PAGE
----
Personal Injury in Virginia
Personal injury is a branch of law that deals with mental or physical injuries that are caused to a person by the negligence or harmful acts of someone else. Personal injuries can be devastating to you and your family, whether you are at fault or you are the victim. Many personal injuries occur during motor vehicle accidents.
When someone else's negligence has caused your injury, you may be able to sue them. In Virginia, you only have two years to file your claim. Therefore, the earlier you seek legal counsel, the better.
To win, you must prove that the person who caused the injury was negligent. You also must prove that the parties owed you a duty and failed to carry it out, that you suffered damages, and that their failure caused you to have the injury.
Under the contributory negligence rule, if you did not exercise ordinary care for your own safety, and you were even a bit negligent in your accident, you cannot recover damages.
If you are suffering from motor vehicle accident injuries that you believe were someone else's fault, you may be able to recover damages (money) to cover:
- Past, current, and future estimated medical expenses.
- Time away from work, including doctor's appointments or therapy.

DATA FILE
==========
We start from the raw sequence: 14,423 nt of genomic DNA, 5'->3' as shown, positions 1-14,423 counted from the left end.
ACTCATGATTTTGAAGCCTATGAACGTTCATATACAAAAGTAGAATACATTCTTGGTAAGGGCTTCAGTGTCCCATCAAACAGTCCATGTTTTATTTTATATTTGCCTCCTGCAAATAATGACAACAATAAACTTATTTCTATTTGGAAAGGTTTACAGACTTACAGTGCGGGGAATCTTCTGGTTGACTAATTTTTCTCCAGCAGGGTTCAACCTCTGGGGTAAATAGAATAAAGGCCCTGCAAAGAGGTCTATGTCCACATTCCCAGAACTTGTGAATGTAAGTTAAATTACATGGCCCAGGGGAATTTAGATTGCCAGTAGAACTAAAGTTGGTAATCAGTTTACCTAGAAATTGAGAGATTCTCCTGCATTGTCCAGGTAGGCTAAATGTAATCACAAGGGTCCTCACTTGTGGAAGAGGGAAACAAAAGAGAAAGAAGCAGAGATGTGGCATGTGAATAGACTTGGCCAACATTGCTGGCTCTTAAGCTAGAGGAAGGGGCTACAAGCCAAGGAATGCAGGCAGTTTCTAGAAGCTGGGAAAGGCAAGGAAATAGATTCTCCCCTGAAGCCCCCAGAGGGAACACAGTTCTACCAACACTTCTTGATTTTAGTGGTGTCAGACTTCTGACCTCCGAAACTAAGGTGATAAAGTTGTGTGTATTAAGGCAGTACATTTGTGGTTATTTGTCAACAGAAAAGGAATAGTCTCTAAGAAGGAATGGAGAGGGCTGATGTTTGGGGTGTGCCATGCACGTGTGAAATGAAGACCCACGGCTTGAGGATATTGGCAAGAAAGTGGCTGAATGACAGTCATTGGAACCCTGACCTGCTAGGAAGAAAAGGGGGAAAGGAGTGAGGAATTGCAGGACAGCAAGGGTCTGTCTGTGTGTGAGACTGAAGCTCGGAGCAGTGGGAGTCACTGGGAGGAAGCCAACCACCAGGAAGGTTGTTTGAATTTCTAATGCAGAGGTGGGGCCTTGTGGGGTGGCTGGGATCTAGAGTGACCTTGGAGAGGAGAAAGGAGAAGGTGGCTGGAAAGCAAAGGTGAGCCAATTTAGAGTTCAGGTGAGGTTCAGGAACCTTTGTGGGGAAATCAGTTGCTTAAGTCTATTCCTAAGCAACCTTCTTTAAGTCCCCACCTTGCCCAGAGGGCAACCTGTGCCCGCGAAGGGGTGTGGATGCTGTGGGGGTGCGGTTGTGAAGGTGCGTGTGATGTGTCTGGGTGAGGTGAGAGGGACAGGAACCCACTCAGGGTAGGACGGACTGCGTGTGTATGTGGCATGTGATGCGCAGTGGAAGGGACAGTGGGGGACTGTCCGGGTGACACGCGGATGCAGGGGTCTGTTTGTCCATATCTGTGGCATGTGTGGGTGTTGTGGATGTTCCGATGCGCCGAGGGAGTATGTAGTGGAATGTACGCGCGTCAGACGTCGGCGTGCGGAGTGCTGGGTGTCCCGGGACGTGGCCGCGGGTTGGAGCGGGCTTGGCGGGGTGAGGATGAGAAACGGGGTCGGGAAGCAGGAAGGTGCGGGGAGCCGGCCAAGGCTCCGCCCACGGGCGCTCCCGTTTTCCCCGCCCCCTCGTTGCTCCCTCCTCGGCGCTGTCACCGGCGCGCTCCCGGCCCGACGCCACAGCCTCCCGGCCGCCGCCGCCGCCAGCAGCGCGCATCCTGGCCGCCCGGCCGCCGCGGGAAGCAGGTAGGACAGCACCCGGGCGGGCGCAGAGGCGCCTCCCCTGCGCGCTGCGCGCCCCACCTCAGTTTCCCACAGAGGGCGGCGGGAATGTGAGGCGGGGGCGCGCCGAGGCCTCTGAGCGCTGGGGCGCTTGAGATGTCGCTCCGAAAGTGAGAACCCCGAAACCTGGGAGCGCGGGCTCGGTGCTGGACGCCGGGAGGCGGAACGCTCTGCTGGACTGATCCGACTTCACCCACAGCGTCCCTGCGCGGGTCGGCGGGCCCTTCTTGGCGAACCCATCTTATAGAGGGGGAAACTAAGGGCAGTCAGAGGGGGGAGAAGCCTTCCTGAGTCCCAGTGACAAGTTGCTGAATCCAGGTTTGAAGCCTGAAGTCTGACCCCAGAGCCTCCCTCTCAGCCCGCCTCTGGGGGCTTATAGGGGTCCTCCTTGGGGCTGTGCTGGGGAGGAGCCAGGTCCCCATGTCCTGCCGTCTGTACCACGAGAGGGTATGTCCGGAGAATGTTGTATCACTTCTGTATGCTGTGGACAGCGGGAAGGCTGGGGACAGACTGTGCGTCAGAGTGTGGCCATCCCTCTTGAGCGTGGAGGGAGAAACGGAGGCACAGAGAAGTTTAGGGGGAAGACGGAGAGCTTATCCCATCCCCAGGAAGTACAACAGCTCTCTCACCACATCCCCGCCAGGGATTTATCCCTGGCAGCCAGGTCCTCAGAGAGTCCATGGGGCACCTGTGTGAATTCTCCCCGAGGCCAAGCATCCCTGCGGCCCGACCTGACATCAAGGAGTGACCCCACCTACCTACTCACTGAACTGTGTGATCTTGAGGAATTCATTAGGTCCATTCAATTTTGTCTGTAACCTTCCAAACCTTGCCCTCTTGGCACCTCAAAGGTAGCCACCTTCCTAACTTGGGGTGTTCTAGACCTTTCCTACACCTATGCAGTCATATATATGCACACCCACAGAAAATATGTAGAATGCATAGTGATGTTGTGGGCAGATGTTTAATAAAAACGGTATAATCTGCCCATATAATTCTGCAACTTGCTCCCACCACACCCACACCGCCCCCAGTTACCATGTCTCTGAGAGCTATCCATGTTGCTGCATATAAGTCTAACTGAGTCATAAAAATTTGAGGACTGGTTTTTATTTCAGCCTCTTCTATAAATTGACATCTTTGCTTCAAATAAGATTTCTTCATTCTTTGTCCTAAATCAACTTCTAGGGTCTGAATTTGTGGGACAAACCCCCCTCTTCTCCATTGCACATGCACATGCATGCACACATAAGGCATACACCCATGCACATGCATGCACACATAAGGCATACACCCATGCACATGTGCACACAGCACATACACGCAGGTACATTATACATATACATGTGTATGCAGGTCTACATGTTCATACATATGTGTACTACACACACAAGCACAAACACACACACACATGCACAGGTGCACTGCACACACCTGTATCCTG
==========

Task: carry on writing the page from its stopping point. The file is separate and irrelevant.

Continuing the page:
- Property damages, such as your vehicle.
- The cost of hiring someone to do household chores when you aren't able to do them.
- Permanent disabilities or disfigurements.
- Emotional distress.
- Changes in your future ability to earn money, as a direct result of your injury.
- Any other costs that were a direct result of your injury.
Hiring a personal injury lawyer is a good idea if you think you have a case, because most personal injury lawyers in the state work on a contingency basis (you pay them only if you win).
Your lawyer may be able to help you settle the case informally or with arbitration or mediation. However, if this does not work, it's important to file suit before the two-year statute of limitations runs out.
To get started, write down everything you remember about how the injury occurred, including the names and contact information of potential witnesses, police officers, and insurance company agents. Keep a record of your recovery, such as a log or diary, where you record details about your injury, what you can no longer do because of it, lost wages, and time away from work.
If you intend to file suit, do not make statements to anyone who might be at fault except to let them know that you will be filing a claim. Also, protect your evidence, such as your totaled car or photographs of it, the clothing you wore, and damaged personal property.
If you do not already have personal injury protection on your vehicle's insurance policy, you can usually add it to your existing policy. It will help protect you financially should you be injured by somebody who does not have vehicle insurance.True or False
Doctors don’t work with the same urgency to save your life if they know you’re an organ donor.